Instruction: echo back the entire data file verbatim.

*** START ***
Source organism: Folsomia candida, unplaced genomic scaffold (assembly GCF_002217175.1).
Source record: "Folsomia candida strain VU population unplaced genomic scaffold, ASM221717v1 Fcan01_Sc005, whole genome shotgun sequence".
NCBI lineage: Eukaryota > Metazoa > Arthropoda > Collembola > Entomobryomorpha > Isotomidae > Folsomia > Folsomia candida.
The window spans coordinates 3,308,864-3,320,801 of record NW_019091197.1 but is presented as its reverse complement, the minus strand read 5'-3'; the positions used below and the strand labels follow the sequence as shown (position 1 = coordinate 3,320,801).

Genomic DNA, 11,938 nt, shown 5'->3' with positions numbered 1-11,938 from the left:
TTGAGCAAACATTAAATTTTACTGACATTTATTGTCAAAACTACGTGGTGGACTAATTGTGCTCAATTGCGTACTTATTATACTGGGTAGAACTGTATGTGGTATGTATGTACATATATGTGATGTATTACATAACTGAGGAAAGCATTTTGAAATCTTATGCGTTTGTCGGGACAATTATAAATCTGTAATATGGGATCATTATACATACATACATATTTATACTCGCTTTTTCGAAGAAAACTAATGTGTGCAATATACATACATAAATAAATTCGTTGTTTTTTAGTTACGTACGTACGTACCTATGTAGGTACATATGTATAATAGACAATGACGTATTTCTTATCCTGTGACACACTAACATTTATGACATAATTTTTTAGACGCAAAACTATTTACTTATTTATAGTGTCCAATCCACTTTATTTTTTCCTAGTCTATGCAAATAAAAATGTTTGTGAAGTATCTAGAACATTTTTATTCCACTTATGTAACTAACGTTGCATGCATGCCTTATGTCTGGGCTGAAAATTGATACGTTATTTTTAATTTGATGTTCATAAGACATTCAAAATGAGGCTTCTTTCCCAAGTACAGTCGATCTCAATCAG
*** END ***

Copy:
Source organism: Folsomia candida, unplaced genomic scaffold (assembly GCF_002217175.1).
Source record: "Folsomia candida strain VU population unplaced genomic scaffold, ASM221717v1 Fcan01_Sc005, whole genome shotgun sequence".
NCBI lineage: Eukaryota > Metazoa > Arthropoda > Collembola > Entomobryomorpha > Isotomidae > Folsomia > Folsomia candida.
The window spans coordinates 3,308,864-3,320,801 of record NW_019091197.1 but is presented as its reverse complement, the minus strand read 5'-3'; the positions used below and the strand labels follow the sequence as shown (position 1 = coordinate 3,320,801).

Genomic DNA, 11,938 nt, shown 5'->3' with positions numbered 1-11,938 from the left:
TTGAGCAAACATTAAATTTTACTGACATTTATTGTCAAAACTACGTGGTGGACTAATTGTGCTCAATTGCGTACTTATTATACTGGGTAGAACTGTATGTGGTATGTATGTACATATATGTGATGTATTACATAACTGAGGAAAGCATTTTGAAATCTTATGCGTTTGTCGGGACAATTATAAATCTGTAATATGGGATCATTATACATACATACATATTTATACTCGCTTTTTCGAAGAAAACTAATGTGTGCAATATACATACATAAATAAATTCGTTGTTTTTTAGTTACGTACGTACGTACCTATGTAGGTACATATGTATAATAGACAATGACGTATTTCTTATCCTGTGACACACTAACATTTATGACATAATTTTTTAGACGCAAAACTATTTACTTATTTATAGTGTCCAATCCACTTTATTTTTTCCTAGTCTATGCAAATAAAAATGTTTGTGAAGTATCTAGAACATTTTTATTCCACTTATGTAACTAACGTTGCATGCATGCCTTATGTCTGGGCTGAAAATTGATACGTTATTTTTAATTTGATGTTCATAAGACATTCAAAATGAGGCTTCTTTCCCAAGTACAGTCGATCTCAATCAG